Happy birthday, Windows Vista: Troubled teen hits 15

It wasn't what Microsoft promised... but it wasn't all bad either


On January 30 2007, 15 years ago this week, the delayed and delayed again Windows Vista was released.

We could have fun talking about how bad Vista was, and how much people hated it. It's one of the most unpopular releases ever, along with Windows ME. But if you run a vaguely modern Windows today, you're running a descendant of Vista.

Vista wasn't what Microsoft promised in 2000. Windows "Whistler" was going to merge Windows 9x and Windows NT: that became XP, and everyone remembers XP – mostly, fondly. Windows Blackcomb was XP's planned successor. It never happened. We got Windows Longhorn instead.

Blackcomb was going to have a new programming model, a new UI, and a new database-driven storage engine, "WinFS"… but this got postponed, then removed, and then cancelled.

It's more interesting to talk about what Vista really was. What shipped was something technologically much more conservative.

It had User Access Control: those irritating pop-up messages constantly asking for permission. (That was really Microsoft realising that the bulk of Windows boxes would be standalone, not connected to a domain.)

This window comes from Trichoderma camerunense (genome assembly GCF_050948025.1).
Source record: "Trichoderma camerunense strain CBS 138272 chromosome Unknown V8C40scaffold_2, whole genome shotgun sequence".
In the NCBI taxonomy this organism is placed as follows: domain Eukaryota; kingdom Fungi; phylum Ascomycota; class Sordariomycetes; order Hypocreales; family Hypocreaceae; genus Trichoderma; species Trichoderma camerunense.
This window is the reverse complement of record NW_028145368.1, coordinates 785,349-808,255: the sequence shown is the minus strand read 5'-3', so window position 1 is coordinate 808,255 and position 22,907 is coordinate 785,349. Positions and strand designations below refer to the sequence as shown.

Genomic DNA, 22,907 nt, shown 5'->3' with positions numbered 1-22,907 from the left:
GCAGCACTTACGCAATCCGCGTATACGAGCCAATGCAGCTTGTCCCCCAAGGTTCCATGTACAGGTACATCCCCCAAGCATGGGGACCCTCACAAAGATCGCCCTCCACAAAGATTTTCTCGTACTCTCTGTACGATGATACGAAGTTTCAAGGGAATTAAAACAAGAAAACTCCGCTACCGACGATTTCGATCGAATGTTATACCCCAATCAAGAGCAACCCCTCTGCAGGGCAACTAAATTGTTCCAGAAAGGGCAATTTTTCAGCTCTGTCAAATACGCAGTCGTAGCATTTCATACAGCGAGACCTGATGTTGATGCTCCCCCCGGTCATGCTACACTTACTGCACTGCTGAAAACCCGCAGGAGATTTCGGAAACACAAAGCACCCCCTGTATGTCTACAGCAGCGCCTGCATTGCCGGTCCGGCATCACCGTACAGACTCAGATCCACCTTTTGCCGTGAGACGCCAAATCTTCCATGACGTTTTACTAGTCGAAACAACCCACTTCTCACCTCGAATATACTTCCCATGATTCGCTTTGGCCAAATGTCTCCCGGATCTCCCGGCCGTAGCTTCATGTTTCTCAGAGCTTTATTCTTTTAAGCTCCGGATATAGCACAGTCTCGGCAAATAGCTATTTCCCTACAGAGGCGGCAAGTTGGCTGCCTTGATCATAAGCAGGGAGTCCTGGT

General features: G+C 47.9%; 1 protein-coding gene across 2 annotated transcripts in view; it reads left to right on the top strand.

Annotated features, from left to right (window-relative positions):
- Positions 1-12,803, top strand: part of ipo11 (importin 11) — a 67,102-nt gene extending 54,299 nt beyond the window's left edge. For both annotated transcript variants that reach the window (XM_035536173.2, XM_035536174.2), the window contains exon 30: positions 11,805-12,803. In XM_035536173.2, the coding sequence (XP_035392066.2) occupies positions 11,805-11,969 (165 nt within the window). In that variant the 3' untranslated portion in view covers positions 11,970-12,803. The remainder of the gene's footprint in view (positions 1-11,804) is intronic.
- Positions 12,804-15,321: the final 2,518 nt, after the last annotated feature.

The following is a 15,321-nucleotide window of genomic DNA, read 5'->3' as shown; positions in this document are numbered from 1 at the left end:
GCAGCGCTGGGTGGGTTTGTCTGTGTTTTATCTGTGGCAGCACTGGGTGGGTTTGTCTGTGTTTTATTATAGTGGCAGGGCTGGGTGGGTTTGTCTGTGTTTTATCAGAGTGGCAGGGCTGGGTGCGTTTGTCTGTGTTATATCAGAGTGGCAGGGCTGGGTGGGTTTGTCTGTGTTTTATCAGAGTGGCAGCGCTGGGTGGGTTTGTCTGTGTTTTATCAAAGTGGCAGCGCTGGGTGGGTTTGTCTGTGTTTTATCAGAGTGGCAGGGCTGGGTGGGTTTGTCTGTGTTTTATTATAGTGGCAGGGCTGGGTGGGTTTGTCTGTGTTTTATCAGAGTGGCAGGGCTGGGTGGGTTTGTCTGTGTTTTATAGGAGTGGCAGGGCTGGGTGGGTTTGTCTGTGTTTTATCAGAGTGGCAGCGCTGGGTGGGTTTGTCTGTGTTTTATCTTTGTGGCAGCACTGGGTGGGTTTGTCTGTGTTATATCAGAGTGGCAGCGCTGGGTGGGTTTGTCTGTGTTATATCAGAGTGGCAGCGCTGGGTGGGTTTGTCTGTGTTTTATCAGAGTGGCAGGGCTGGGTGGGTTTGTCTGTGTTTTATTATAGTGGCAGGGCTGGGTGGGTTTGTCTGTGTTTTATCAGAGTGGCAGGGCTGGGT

It had a 3D-composited UI, "Aero", complete with transparency effects, although that did make it a bit slower. By the time Windows 7 rolled around, people loved it – so Microsoft ripped it out of Windows 8. (The look, not the compositing; that's still there.)

It had a sidebar containing "widgets", which are back in Windows 11.

Although it was killed off five years ago, Vista was the basis for Windows 7. Vista was NT version 6; Windows 7, under the covers, was Windows NT 6.1.

Windows 7 was Vista tuned to be more responsive. Windows 8 was Vista 2: the flat-look tablet version of Vista (which it was actually quite good).

The snag being that people were used to desktops and mice, so the start button was reinstated sharpish. Windows 8.1 was Vista 2.1.

Windows 10 is Vista 3, with metro modern apps sidelined and desktop apps front-and-centre again. Now, Windows 11 removes all those nasty complex confusing things like vertical sidebars.

Vista is when Microsoft dropped its fancy technological ambitions and started simplifying things instead. Now the visionaries have departed. The Surface didn't revolutionise the industry, it just alienated the OEMs.

Fifteen years on, Microsoft is still iterating upon Vista. ®

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